As for the optional comments, I did find the "Read a book" a bit jarring in the bulleted steps of the process -- it is unlike the other steps in that you don't do it again and again for every single startup idea you might be evaluating, and so not really part of a process associated with each project.


Thanks for the comments, and kind words!

The difference between startup and product is simple, and it's something I'm guilty of conflating (along with many others). The product is what you're selling, and the startup is the organisation built around it to bring it to market. I should really have used the word Product instead of Startup.

Thanks for the thoughts around the Read A Book bullet point. Yes, I think it could do with being re-written!


These are definitely some validate starting points. I recommend giving some sort of chronological order to the process. With emphasis on spending quality time up front defining what problem space you are attempting to solve. Once that is defined, you might have a more clear idea about your potential target customer. From there you could actually build better traits about your customer. This process is typically known as building personas. This part of the process is helpful and helps you and your team focus on what are the real themes/problems needing to be solved.

I do agree that reading definitely helps but one book isn't enough. There are several books in this space that are helpful but probably deserve their own thread. Especially around strategy. Maybe worth building out a collective comprehensive recommendations list one day.

Surveys are great but wont capture the true understanding of your customer or the heavy user of what ever product you create. One needs spend some quality time (1hr initially) with these customers so you can build out a better persona which will help you hone and focus on creating the right solution. Then you can use future surveys after gaining trust to get valuable feedback. I do however understand this is a "fill the top of the funnel" approach which isn't bad.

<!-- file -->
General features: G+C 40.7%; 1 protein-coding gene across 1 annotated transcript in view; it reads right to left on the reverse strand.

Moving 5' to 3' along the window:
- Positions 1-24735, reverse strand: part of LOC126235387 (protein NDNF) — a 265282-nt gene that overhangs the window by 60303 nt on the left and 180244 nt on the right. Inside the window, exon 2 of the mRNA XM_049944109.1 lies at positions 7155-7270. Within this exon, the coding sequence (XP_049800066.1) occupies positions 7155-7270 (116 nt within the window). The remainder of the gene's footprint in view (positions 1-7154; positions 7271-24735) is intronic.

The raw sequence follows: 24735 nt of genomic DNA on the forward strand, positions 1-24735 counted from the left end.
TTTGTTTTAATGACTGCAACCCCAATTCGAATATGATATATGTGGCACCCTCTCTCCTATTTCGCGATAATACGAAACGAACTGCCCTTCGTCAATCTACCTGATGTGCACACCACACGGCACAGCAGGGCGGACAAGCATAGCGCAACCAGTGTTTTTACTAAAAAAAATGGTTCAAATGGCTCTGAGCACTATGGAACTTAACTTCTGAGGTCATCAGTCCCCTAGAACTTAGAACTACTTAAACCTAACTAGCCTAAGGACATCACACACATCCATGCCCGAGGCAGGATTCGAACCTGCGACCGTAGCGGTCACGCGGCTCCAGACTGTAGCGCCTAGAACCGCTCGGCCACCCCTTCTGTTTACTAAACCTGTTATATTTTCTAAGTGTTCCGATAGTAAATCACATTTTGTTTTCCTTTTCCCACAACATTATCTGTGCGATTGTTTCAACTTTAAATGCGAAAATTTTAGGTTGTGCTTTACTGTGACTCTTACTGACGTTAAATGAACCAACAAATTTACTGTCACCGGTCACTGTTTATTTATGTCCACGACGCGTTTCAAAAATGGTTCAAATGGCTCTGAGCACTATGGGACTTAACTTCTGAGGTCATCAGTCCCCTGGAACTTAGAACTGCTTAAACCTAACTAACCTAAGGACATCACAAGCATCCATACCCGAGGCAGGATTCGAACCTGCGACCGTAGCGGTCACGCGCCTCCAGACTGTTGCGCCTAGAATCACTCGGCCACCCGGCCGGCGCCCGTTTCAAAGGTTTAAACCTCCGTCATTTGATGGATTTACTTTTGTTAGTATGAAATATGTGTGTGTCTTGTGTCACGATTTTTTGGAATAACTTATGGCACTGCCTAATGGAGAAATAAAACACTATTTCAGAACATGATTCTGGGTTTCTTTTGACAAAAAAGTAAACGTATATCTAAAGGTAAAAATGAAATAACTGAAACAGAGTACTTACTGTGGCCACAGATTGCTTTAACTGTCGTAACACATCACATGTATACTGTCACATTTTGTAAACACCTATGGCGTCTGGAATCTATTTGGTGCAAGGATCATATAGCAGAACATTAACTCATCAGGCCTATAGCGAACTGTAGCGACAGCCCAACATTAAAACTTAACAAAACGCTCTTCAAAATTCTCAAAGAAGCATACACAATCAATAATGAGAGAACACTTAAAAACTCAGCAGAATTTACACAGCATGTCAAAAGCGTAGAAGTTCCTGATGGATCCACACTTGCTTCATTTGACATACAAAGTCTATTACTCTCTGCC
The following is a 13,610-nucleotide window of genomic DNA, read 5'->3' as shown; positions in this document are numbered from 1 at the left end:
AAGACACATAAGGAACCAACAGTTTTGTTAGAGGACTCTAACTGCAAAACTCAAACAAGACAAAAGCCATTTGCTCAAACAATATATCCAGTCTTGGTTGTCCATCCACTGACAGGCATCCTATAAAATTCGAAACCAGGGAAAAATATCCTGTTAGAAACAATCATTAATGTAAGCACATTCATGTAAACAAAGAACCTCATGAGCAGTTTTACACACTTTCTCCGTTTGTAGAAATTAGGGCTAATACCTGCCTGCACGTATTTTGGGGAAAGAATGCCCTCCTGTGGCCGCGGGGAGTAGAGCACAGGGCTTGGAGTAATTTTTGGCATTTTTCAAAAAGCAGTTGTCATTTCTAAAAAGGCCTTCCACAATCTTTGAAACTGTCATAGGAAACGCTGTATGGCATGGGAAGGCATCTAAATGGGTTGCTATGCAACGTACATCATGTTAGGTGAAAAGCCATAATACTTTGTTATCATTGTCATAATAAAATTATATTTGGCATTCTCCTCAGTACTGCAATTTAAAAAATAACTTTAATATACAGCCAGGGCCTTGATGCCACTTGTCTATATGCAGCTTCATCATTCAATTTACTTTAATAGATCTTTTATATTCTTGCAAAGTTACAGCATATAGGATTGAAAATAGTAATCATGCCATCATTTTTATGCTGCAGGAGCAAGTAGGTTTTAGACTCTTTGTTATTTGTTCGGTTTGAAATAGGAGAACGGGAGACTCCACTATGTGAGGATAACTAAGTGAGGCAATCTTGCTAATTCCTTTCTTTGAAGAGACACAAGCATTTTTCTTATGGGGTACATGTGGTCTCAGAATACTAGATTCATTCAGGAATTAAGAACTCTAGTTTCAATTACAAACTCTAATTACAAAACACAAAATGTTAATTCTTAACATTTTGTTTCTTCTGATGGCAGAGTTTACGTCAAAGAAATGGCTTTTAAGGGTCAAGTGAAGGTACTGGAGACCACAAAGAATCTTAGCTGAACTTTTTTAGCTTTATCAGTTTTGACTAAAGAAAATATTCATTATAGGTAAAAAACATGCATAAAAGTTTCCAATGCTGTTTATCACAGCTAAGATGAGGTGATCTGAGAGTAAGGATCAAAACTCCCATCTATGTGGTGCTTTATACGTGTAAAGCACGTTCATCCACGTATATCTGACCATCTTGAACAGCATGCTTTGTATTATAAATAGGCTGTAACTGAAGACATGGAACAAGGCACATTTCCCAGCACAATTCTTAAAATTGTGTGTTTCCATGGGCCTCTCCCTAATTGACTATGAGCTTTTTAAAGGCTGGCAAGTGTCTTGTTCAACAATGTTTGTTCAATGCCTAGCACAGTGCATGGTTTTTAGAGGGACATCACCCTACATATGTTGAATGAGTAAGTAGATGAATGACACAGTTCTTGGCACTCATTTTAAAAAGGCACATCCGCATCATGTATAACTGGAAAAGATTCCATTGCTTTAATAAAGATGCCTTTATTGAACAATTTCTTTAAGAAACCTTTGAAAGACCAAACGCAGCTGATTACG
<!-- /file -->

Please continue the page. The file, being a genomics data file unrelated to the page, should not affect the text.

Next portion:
However that said you make some really great points throughout your posting about falling in love with the problem which will allow you to create a great solution.


Thanks for the feedback. Some useful insight.

Yes, agreed that there's much more that can be done, but this is attempting to put a basic framework around the very early stages of validation (which should obviously be an ongoing process, anyway).

It's frustrating because obviously stuff like persona building should be in there, but at some point if you include everything it becomes too unwieldy to be a simplistic, quick process. I'd love to get to a point where this is both simple AND comprehensive. But I expect that's a bit of a holy grail.


Neil would you be interested in turning this into some sort of service? I could help with that, shoot me an email (check profile).


Great, I'll be in touch.


Thanks for sharing, I enjoyed reading your article! Very actionable advice.


Thank you!